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Can a black hole which has an enormous mass and spins so fast cause spacetime to to be stretched to is absolute limits that it start so rip?

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  • $\begingroup$ Then the rip that we perceive is the absolute departure from the mathematical and mental relationships we have of the object or thing. $\endgroup$ – Ian Barber Aug 11 '17 at 8:27
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There is a useful model of spacetime as a rubber sheet that is bent by masses laying on it. But it should be remembered that this is an analogy (Obligatory xkcd) and most analogies fail if pushed too far. Spacetime isn't made of something that can rip.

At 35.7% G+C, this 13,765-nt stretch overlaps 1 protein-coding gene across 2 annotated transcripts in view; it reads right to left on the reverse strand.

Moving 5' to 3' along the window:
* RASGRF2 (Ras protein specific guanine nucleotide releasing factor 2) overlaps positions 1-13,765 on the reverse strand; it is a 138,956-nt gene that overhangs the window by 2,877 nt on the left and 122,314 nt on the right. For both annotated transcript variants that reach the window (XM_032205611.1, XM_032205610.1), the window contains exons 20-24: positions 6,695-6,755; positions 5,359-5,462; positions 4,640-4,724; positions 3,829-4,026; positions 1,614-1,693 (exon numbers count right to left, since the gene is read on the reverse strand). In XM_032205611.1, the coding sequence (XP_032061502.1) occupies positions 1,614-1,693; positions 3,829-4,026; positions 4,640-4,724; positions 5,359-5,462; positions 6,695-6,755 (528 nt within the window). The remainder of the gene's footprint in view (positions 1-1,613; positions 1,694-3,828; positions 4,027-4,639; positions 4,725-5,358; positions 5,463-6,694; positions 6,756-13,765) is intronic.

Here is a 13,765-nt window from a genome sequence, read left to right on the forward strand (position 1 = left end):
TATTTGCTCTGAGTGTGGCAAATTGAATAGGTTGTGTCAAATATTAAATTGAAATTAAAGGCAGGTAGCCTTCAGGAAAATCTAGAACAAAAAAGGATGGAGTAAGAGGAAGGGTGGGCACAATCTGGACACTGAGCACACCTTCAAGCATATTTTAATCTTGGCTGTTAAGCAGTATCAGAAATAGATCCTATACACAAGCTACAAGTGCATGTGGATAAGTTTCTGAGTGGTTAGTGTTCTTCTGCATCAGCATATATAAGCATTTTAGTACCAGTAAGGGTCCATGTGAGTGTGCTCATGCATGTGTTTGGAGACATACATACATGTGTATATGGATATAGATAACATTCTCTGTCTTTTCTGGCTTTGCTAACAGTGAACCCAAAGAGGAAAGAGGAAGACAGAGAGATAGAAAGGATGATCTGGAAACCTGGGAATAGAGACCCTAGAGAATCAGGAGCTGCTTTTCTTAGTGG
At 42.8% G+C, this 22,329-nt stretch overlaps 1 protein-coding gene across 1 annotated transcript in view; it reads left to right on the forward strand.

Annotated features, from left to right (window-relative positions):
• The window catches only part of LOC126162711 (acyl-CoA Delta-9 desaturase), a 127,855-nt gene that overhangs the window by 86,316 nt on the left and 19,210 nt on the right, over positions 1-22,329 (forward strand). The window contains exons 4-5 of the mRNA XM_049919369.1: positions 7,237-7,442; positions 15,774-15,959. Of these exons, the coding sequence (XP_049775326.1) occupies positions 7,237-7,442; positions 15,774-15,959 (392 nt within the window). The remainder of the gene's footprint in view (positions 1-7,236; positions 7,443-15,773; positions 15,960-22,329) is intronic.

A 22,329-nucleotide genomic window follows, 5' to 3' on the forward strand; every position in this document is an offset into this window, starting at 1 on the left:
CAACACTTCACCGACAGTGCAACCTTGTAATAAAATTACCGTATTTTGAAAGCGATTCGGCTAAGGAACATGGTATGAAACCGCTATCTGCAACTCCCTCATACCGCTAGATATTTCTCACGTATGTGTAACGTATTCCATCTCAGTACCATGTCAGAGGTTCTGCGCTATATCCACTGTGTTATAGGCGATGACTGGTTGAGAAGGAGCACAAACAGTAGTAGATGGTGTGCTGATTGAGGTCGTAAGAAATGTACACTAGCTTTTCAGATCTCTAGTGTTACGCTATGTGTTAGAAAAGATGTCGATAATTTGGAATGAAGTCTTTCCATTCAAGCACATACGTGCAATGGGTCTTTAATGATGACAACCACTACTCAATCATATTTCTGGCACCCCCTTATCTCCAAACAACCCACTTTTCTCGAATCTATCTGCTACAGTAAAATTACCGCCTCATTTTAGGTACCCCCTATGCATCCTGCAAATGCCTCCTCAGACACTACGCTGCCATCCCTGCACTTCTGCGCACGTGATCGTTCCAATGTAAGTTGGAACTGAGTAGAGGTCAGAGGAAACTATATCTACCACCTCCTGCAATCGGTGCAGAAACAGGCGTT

A rotating black hole, a "Kerr black hole" is stranger than a static one, as it pulls spacetime around it and can accelerate objects passing close to it. Even so there are no rips, no singularities outside the event horizon.

However in another way, at the centre of every black hole there is a singularity, and a singularity is a single point "rip" in spacetime. General relativity can be used to predict what happens to spacetime around the black hole, and even inside the event horizon. But at the singularity the gravity becomes infinite, and at that one point, spacetime doesn't exist.

It is suggested that a "naked" singularity, not surrounded by an event horizon, cannot exist.

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